1965

Award for Creative Work in Organic Chemistry, Society of Chemical Manufacturers Association

1967

Member, American Academy of Arts and Sciences

1974

Arthur C. Cope Award for Distinguished Achievement in Organic Chemistry, American Chemical Society

1974

California Scientist of the Year, Los Angeles Museum of Science and Industry

1975

Herbert Newby McCoy Award for Contributions to Chemistry

1975

Rollins College Distinguished Alumni Award

1977

Honorary doctorate, Uppsala University, Sweden

1983

Honorary doctorate, University of Southern California

1985

Roger Adams Award, American Chemical Society

1985

Richard Tolman Medal, Southern California Section, American Chemical Society

1985

Willard Gibbs Award, Chicago Section, American Chemical Society

1987

Nobel Prize in Chemistry

1988

Honorary doctorate, Rollins College

1989

Honorary doctorate, University of Nebraska

1989

Honorary doctorate, University of Western Ontario

1989

Glenn Seaborg Award

1991

Honorary doctorate, University of Sheffield

1992

National Academy of Sciences Award in Chemical Sciences

Table of Contents

Childhood, Family, Education
1

Parents. Family values. Attending high school in Florida and New York. Extra-curricular interests.

Rollins College
2

Scholarship. Chemistry department. Faculty. Deciding to be a college professor. Deciding to be a chemist. Laboratory at Rollins. Introduction to self-learning. Extra-curricular activities. Summer job in New York City.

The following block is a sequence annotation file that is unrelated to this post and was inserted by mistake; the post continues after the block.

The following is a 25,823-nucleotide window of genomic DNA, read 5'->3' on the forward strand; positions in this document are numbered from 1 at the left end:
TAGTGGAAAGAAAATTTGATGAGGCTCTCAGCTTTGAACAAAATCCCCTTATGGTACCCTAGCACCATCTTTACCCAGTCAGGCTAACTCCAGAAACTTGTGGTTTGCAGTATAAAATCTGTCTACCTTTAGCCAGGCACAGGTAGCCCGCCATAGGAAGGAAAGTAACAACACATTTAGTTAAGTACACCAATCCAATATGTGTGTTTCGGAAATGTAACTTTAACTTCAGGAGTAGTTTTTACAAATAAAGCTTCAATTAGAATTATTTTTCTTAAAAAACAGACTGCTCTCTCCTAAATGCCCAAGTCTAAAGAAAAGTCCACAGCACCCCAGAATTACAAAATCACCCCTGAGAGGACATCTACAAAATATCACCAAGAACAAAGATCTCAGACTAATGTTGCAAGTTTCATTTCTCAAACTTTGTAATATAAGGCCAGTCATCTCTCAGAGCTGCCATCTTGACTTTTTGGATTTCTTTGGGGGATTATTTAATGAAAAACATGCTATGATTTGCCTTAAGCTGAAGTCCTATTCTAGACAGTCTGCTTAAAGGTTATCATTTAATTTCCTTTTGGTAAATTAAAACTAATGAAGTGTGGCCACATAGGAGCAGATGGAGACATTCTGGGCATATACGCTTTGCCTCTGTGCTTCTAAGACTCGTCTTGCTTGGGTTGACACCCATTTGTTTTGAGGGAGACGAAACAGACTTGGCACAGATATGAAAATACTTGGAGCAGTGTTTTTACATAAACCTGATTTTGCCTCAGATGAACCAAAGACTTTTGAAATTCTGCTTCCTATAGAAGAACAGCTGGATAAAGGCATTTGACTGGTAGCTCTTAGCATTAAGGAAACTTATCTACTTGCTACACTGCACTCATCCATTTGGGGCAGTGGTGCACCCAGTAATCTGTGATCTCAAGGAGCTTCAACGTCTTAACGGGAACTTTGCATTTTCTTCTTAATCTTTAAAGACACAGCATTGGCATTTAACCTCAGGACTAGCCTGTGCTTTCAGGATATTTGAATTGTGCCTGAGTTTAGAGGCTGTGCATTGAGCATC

University of Nebraska
6

Applying to graduate schools. Work at Nebraska. Norman Cromwell. Research. Courses. Marriage. Chemical literature. Pilot training. Getting job at Merck. Other chemists at Merck. Projects.

Harvard
12

National Research Council Fellowship. Influence of Max Tishler. Louis Fieser as mentor. R. B. Woodward and Paul Bartlett. Cumulative exams. Thermodynamics. Work, skiing and courses with R. B. Woodward. Language exams. Research. Deciding when to finish Ph.D. ACS Fellowship. Post-doc with Jack Roberts. Recommendations.

UCLA
20

Reading the chemical literature. Mold metabolites. Paracyclophanes. Phenonium ion rearrangements. Securing UCLA position. Rule of steric control of asymmetric induction (Cram's Rule). Concepts vs. empirical leads. Carbanion work. Saul Winstein. The chemistry department.

Changes in Organic Chemistry
29

Instrumentation. Physical organic chemistry. Effect of World War II. Effect of industrial development in the U. S.

The Future of Organic Chemistry
34

Synthesis. Bioorganic chemistry. Guest-Host chemistry. The integration of physical organic chemistry into mainstream organic chemistry. Stereospecificity. Compounds with holes.

Chemistry
41

Changes in approach: Publication of theoretical and speculative papers. Stimulation for new experimental work. Transition state theory. Woodward-Hoffmann rules.

Notes
46
Index
48

About the Interviewer

Leon B. Gortler

Leon Gortler is a professor of chemistry at Brooklyn College of the City University of New York. He holds AB and MS degrees from the University of Chicago and a PhD from Harvard University where he worked with Paul Bartlett. He has long been interested in the history of chemistry, in particular the development of physical organic chemistry, and has conducted over fifty oral and videotaped interviews with major American chemists.